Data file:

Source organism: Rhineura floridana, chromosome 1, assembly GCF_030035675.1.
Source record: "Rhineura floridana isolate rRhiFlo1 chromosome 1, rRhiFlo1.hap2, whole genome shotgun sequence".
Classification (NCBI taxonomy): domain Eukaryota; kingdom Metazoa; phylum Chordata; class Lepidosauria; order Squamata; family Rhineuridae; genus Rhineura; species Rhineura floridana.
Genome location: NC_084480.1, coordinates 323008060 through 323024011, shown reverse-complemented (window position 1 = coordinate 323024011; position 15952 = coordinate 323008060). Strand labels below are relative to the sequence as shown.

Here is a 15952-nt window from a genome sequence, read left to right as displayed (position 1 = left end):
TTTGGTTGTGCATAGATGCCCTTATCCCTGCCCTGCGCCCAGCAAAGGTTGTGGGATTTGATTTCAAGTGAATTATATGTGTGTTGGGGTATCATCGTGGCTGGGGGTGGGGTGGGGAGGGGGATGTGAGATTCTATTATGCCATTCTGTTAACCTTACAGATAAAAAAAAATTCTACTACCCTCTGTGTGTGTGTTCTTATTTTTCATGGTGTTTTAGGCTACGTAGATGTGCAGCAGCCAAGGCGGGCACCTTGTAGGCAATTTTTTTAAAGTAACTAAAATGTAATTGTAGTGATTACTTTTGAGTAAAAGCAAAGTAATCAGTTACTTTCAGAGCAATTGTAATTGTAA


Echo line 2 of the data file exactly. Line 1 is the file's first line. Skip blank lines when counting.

Source record: "Rhineura floridana isolate rRhiFlo1 chromosome 1, rRhiFlo1.hap2, whole genome shotgun sequence".